Growing older is not always easy. Aside from the physical aches and pains many older Massachusetts residents feel, their memories and mental acuity may also suffer due to the aging process. Before their conditions worsen, they may need help with asset protection, along with other estate planning issues.
Before anything else can be done, it is necessary to determine the current state of an elderly family member's finances. All of his or her assets need to be identified and located. Information regarding each asset should be catalogued, including account numbers, names and addresses of financial institutions and any contact person. Do not forget to gather information regarding online assets such as usernames and passwords. The same process should be accomplished with the individual's debts.
Once all of the information is gathered, it may be beneficial to automate as many payments coming in and going out in order to ensure that nothing is missed or lost. After everyone is satisfied that these preliminary steps are completed, the topic then needs to turn to creating or updating an estate plan. Wills, trusts and powers of attorney need to be completed before an elderly family member no longer has the capacity to execute them. Waiting until that occurs could end up costing precious time and money because family members will need to go to court to obtain the right to act on his or her behalf.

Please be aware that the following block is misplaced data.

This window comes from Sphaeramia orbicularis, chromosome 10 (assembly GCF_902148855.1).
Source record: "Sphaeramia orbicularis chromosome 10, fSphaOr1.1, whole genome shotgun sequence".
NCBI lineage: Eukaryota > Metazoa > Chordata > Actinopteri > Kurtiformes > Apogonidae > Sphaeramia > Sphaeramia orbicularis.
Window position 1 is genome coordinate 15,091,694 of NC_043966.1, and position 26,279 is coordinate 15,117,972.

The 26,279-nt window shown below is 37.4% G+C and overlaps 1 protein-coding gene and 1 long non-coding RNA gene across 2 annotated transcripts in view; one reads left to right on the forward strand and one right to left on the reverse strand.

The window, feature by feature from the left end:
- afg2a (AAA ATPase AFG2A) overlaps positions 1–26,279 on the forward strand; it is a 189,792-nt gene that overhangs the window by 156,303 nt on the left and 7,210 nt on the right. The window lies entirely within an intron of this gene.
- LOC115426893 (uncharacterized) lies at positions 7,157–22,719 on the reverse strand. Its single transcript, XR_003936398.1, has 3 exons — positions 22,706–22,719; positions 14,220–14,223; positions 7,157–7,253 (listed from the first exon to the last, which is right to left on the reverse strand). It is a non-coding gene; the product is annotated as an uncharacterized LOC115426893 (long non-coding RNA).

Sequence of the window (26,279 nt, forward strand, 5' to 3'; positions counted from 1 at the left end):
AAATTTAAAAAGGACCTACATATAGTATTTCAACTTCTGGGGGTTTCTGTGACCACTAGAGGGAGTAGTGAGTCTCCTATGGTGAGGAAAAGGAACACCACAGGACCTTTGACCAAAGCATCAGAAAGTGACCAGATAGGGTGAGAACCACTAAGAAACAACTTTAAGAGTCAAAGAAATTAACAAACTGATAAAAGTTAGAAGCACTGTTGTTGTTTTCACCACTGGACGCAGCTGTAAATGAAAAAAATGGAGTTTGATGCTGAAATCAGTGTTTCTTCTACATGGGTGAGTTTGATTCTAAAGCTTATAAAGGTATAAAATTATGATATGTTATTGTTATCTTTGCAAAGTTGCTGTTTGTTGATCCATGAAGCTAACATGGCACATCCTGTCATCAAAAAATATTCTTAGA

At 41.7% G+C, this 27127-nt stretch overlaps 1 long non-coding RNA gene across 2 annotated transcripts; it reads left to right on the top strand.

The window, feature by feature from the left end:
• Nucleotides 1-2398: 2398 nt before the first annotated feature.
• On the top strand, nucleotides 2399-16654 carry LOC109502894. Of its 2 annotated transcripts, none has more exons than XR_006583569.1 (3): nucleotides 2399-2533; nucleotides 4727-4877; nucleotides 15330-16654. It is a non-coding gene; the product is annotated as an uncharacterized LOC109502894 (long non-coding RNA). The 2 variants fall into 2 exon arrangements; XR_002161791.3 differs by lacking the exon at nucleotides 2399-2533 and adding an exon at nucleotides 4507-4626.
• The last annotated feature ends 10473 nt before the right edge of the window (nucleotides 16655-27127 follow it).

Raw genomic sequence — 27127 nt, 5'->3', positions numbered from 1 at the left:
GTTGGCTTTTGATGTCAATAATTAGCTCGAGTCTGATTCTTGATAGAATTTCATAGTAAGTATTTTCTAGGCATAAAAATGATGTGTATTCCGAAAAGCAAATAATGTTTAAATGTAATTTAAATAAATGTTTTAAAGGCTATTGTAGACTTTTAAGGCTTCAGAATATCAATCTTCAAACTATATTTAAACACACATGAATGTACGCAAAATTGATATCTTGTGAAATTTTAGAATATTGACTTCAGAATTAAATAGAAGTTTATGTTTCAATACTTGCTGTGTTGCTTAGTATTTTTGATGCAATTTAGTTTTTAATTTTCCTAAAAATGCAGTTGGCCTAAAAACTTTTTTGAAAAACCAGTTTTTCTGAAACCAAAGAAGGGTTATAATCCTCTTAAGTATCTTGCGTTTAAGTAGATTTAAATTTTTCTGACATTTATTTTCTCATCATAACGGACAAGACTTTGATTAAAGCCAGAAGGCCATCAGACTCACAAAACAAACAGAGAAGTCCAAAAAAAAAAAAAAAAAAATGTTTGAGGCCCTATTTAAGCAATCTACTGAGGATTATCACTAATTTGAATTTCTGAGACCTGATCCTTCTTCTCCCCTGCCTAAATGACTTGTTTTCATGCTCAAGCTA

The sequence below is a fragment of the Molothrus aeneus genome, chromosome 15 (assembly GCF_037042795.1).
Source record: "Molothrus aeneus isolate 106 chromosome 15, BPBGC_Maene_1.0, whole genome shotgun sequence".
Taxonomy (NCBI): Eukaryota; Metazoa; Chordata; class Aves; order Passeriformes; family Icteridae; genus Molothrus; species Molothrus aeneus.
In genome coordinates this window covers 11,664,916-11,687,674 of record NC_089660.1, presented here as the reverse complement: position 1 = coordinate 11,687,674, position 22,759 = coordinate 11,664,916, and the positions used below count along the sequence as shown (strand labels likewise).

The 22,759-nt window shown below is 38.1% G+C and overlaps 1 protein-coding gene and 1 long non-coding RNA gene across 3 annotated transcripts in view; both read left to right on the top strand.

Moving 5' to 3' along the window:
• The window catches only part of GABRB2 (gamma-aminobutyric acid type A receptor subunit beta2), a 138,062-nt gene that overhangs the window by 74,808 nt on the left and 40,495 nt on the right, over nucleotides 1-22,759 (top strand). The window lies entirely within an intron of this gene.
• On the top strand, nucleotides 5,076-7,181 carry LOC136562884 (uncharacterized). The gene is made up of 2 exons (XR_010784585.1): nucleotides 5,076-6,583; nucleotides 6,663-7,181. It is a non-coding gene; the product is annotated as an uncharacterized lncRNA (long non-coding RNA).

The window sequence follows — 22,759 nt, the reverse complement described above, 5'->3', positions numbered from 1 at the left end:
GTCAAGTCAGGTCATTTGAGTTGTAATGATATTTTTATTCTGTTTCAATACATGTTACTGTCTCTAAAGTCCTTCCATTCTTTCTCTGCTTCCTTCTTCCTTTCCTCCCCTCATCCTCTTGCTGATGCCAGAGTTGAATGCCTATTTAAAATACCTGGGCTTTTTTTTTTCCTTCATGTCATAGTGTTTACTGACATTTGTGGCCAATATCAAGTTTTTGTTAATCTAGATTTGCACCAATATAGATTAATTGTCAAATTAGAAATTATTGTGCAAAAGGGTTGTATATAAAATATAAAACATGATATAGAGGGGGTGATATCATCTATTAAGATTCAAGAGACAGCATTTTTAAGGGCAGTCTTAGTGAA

Estate planning is an essential part of asset protection. As the average age of the population across the country increases, many elderly Massachusetts residents could require significant long-term care. Getting their financial affairs in order as soon as possible could ensure that the resources are available to provide the best care available when the time comes.
Source: investors.com, "4 Tips For Helping Your Elders With Finances, Estate Planning", Paul Katzeff, Feb. 13, 2015